10 Bad Habits Christian Women Need to Break
By Cindi McMenamin, Crosswalk.com
We all have them. Bad habits we really need to break.
Most of the time we see them – and even point them out – in others. But truth be told we struggle with them just as much as the woman sitting next to us in church.
I recently posted on my Facebook timeline the question, “What do you think are the top 10 bad habits Christian women need to break?” It made for an interesting week, a little bit of defensiveness, some finger-pointing, and a lot of personal conviction. And while I collected what you believe are about 40 bad habits Christian women need to break, I narrowed the list to the 10 most popular answers. And I couldn’t agree with them more.
Nonbelievers might even recognize these bad habits in us more than we do. So, instead of hiding behind our bumper stickers that we are, “Not of this World” or, “Not Perfect, Just Forgiven”, let’s get real about some of the bad habits we, as Christian women, need to break.
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1. Judging Others Whose Convictions Differ from Our Own
Admit it. It’s pretty easy to look down on the Christian woman who sends her children to public school while you make the sacrifice to homeschool yours. Or, to think that homeschooling mom is enabling her children to be spiritually weak by not exposing them – as you are – to the faith-stretching experience of public schools. And what about that couple from church who actually paid to see that R-rated movie? And don’t get us started on that new youth pastor and his tattoos!
Judging other Christians for their differing convictions is legalism, not love for others, which Jesus said is the second greatest commandment (Matthew 22:37-39).
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2. Gossiping by "Sharing" a Prayer Request
Every Christian woman knows it is a sin to gossip. But we tend to believe if we are “sharing” a prayer request about someone else (and providing information that person hasn’t given us permission to share), we are justified.
Food for thought: If you wouldn’t take it upon yourself to “share” another’s struggles with a third party if that struggling person was standing there next to you, don’t share it at all. One woman recently told me “I never ask for prayer openly. I have very few women in my life I will ask that know any details. I don’t want to offer my life as a target for judgmental gossip.” Ouch. Gals, let’s be more focused on “protecting” than “sharing.”
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3. Offering Unsolicited Counseling
Have you been on the receiving end of “Christian counsel” from a woman who listened to you but then started offering advice without asking permission first? I think we’ve all done this, now and then, without even realizing it. While Scripture commands us to encourage and exhort, the key is found in Ephesians 4:29 – do it in a way that lifts others up, “according to the need of the moment…” Problem is, most women don’t need our advice in the moment. They need someone to listen and encourage them.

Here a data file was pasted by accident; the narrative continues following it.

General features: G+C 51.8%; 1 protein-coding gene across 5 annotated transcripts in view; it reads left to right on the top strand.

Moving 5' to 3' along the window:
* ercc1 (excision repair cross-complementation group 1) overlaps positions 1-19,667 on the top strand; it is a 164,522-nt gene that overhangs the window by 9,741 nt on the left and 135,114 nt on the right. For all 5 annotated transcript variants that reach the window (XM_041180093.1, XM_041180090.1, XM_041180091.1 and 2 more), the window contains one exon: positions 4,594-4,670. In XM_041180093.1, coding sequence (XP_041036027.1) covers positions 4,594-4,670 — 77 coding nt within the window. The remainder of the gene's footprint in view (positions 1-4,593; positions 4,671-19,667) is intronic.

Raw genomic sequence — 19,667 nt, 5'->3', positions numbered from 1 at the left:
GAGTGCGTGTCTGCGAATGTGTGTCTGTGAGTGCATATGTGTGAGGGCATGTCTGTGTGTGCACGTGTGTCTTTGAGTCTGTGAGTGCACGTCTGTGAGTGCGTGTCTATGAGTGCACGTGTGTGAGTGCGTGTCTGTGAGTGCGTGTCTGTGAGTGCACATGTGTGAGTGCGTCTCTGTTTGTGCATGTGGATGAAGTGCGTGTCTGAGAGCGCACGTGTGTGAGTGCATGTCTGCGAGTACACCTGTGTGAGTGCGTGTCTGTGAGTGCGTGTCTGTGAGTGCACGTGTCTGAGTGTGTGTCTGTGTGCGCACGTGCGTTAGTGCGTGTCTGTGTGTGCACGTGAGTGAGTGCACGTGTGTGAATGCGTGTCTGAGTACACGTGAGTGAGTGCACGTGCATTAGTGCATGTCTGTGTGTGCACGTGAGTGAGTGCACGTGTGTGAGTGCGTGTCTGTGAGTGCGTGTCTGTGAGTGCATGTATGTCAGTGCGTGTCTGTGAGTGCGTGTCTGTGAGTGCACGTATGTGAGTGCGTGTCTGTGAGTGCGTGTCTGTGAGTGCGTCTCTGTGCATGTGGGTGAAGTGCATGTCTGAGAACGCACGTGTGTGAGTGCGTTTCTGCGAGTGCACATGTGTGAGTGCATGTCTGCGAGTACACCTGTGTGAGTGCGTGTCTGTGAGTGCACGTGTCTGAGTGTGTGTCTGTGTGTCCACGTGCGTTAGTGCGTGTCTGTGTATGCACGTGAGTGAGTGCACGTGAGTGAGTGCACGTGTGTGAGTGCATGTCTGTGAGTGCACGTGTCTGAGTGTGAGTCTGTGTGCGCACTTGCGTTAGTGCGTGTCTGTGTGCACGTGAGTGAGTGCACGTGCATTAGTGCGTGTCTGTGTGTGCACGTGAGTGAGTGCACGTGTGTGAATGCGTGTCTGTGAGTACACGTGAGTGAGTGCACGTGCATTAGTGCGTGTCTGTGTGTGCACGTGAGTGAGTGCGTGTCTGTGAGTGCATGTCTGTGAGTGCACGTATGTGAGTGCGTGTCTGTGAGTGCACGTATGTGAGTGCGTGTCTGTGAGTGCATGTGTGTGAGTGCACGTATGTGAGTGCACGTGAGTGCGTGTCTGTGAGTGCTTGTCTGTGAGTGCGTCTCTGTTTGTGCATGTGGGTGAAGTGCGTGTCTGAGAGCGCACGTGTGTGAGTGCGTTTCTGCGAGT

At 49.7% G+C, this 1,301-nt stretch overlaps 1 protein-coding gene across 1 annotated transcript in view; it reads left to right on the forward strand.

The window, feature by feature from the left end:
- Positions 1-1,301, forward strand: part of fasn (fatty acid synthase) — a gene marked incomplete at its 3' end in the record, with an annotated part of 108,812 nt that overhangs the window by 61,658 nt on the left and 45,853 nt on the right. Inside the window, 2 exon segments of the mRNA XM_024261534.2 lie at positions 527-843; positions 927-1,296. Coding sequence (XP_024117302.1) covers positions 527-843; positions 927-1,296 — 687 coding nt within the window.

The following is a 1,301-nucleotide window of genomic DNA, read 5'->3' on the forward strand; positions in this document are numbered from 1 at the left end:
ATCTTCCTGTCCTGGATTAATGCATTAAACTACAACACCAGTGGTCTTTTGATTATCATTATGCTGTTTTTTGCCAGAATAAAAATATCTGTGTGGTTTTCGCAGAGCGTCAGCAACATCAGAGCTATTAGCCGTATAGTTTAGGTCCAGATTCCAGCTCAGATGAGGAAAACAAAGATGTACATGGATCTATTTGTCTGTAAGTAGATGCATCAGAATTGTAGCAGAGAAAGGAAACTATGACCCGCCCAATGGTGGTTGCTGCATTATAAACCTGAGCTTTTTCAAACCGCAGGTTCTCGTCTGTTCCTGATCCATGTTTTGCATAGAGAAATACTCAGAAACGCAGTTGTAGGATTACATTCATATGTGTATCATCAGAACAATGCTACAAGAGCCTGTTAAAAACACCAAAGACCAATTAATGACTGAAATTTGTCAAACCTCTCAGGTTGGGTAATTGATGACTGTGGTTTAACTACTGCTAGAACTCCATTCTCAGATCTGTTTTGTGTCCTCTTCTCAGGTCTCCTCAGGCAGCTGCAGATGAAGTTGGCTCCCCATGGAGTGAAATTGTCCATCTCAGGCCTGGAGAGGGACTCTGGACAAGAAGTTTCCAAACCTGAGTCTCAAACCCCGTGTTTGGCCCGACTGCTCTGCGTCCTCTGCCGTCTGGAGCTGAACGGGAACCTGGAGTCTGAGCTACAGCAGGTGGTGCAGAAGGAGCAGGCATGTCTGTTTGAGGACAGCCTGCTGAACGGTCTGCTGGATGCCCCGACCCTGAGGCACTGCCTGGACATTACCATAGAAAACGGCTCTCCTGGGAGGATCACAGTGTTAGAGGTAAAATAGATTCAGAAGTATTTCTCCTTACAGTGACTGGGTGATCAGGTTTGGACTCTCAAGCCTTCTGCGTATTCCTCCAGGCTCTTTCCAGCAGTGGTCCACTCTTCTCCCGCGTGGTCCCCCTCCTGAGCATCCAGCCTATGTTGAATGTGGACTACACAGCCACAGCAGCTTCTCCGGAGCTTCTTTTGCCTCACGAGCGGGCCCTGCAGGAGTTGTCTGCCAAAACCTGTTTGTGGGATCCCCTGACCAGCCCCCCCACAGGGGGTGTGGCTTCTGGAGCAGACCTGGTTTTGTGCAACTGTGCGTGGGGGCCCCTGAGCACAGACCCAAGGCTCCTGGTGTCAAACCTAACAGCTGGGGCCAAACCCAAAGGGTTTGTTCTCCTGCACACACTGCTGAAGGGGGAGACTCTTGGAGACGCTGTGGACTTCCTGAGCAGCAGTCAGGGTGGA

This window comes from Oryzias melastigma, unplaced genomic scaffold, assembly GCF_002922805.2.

The best way to avoid this bad habit is to simply ask “Do you mind if I share with you some direction from Scripture?” and then keep it scriptural. There’s nothing worse than giving (or receiving) “Christian counsel” that is neither Christian, nor wise counsel.
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4. Making Up or Twisting Scripture
I don’t believe any Christian does this intentionally. But to misuse the word of God to other believers -- or worse yet to unbelievers -- is a bad habit that needs to be broken. Telling your unbelieving friend who just lost her job that “God works all things together for good” is downright irresponsible if not misleading if she isn’t one who loves God and is called according to His purpose (which is the last half of Romans 8:28 that we tend to only partially quote). Likewise, to tell your neighbors who are losing their house due to unwise financial choices that God knows the plans He has for them, “to prosper them and give them a hope and a future” is misleading given the context of Jeremiah 29:11 and the context of your neighbors’ situation.
Be careful that in your desire to encourage you don’t twist Scripture to apply to anyone who is willing to “receive a word from God.” Know Scripture. And share it responsibly.
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5. Rushing in to Rescue a Situation
I realize women who follow Christ want to help in any situation they can. But that can be a bad habit if we aren’t seeking the leading of the Holy Spirit. In my recently-released book, Drama Free, I explain that if we are already feeling overwhelmed, overscheduled, and overextended, the last thing we should do is rush in to rescue a situation before seeking God’s direction about whether or not we should intervene. Instead of rushing in, try this three-step approach: 1) Stop; 2) Seek God’s guidance; 3) Stay out of it unless God gives you clear indication to step into it.